Ingenuity is Sustainable

How can I get the radio to work?
How can I get the radio to work?

I feel like I’ve written about this several times- maybe in former blog posts or on or just in my own notes? But if it has made it to the blog it hasn’t gotten the attention it deserves; so I’m devoting an entire post to it.

Sustainability doesn’t mean tree hugging (although trees are extremely sustainable). Sustainability means being able to keep doing something for a really long time. Fasting is not sustainable because you’ll die. Competing in Nathan’s hot dog eating competition is not sustainable because you also die. The activities that are the most sustainable are somewhere between the extremes.

Sustainability is often discussed in terms of actions; is eating a single hot dog sustainable? Is driving your car to Coney Island to get one sustainable? Is taking the bus? Is biking? Is walking? Is swimming from Breezy Point?

Sustainability is not often enough discussed in terms of thinking. Our actions don’t act themselves; they come from our mindsets. And some mindsets are more sustainable than others.

“I want that!” is not a particularly sustainable frame of mind. “I want that NOW! is even less sustainable. We can’t think like that 24/7 because we’d take candy from babies, punch our bosses in the face, and shoplift every pair of fly kicks we saw in the Niketown display window.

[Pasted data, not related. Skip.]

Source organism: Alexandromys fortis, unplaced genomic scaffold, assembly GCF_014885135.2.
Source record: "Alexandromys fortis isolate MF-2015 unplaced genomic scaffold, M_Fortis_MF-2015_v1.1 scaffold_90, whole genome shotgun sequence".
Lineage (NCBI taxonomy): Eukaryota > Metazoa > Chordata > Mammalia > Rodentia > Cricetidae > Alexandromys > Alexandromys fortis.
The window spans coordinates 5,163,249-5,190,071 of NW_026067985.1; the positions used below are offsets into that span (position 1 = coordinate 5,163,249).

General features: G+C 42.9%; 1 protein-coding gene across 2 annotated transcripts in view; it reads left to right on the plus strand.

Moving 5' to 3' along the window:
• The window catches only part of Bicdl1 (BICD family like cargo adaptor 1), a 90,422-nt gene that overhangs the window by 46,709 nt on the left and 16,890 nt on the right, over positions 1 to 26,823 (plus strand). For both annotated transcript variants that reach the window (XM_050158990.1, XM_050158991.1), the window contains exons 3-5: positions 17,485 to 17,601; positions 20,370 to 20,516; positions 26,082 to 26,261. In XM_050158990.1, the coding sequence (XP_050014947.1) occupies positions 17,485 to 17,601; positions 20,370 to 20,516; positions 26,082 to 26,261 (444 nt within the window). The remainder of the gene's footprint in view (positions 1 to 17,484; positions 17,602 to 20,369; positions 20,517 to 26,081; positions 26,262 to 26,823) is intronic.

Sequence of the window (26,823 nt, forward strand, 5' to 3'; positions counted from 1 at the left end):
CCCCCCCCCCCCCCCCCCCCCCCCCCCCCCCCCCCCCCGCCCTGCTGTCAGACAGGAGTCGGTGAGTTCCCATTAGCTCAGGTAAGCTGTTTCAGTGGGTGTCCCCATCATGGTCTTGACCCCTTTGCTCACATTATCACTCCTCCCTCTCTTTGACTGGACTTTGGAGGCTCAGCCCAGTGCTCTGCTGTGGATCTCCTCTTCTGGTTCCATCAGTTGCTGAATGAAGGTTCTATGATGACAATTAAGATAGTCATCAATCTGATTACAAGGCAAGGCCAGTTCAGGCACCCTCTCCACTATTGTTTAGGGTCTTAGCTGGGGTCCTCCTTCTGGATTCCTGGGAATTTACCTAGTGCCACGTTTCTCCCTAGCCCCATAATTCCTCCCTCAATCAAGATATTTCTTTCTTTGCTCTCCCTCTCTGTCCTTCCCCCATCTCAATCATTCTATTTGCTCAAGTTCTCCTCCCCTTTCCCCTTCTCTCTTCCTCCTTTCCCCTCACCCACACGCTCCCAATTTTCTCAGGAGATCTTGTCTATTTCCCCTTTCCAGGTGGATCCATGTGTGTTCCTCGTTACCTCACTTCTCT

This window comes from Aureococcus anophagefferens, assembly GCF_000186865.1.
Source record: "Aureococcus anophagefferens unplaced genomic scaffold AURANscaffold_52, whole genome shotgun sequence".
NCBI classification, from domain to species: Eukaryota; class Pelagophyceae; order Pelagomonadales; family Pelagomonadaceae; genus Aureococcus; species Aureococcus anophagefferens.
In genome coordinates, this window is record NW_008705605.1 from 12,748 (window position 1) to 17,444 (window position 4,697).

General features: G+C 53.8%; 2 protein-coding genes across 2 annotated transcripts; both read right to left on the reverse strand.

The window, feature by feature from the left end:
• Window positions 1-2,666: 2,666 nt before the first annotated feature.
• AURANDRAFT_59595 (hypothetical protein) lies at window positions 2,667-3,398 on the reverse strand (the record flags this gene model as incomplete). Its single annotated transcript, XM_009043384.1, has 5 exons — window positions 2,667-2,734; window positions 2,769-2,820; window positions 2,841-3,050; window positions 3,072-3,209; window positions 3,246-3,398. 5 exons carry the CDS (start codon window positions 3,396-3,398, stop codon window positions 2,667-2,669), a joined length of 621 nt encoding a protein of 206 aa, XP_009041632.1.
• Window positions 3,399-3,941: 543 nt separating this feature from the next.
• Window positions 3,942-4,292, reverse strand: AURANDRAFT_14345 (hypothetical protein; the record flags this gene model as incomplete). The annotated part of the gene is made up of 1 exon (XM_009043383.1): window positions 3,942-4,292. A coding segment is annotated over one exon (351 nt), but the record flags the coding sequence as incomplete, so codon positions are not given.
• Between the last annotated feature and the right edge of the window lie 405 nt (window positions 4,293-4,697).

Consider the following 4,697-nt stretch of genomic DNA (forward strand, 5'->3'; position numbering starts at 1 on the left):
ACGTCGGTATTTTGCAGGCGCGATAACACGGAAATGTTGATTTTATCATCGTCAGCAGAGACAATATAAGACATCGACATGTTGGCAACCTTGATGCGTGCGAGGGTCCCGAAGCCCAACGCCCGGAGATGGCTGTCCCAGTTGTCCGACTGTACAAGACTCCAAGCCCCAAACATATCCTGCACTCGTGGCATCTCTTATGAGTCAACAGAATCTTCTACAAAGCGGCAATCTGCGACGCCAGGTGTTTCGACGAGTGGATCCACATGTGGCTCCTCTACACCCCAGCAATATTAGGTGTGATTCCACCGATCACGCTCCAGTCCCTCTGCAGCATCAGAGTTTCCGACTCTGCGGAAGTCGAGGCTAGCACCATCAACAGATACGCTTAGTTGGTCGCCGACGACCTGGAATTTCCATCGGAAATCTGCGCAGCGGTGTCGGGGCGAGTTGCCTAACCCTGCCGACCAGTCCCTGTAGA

“I don’t need anyone or anything” is just as extreme and unsustainable. You won’t make it very long sitting cross-legged and naked in the middle of the forest by yourself.

“Do I really need that?” is a more sustainable way of thinking about things. “What can I do with what I already have?” similarly so. Sustainable ways of thinking are those that come in the forms of questions, because when we ask questions we’re analyzing things; we’re looking at them closely and critically to figure them out. And that is something you can keep doing forever and ever.

All creativity comes from some sort of necessity; artistic creativity comes from the absolute need to express something. Practical, inventive creativity comes from the need to get something done. We’re inventive not when someone tells us to be; we’re creative we have to be.

Artists will tell you that’s every day. For people living in challenging circumstances, it’s also every day because no mindset yields as unprecedented creativity as, “how can I survive?”

If you need a place to live and the road dead ends at unused railroad tracks, saying, “I can’t live here,” is not going to sustain you very long. Asking yourself, “how can I live here?” is what will get you going.

It is what will lead you to build marranitas, homemade shuttles that run back and forth along the tracks.

Fernando approves.
Fernando approves.

It will inspire you to attach wheels to a wooden pallet/sled and propel yourself along with a long bamboo pole,

Don Alfonso shows us how it's done.
Don Alfonso shows us how it’s done.

or to cut a hole in the sled/pallet to fit the back wheel of a moto into so that they’re on one of the rails and thus propel the sled along, but then you can just pop the moto out and use it as a moto.

So cool. So genius.
So cool. So genius.

Or use a bike instead of a moto and pedal yourself and your cargo (or children or chickens) down the tracks.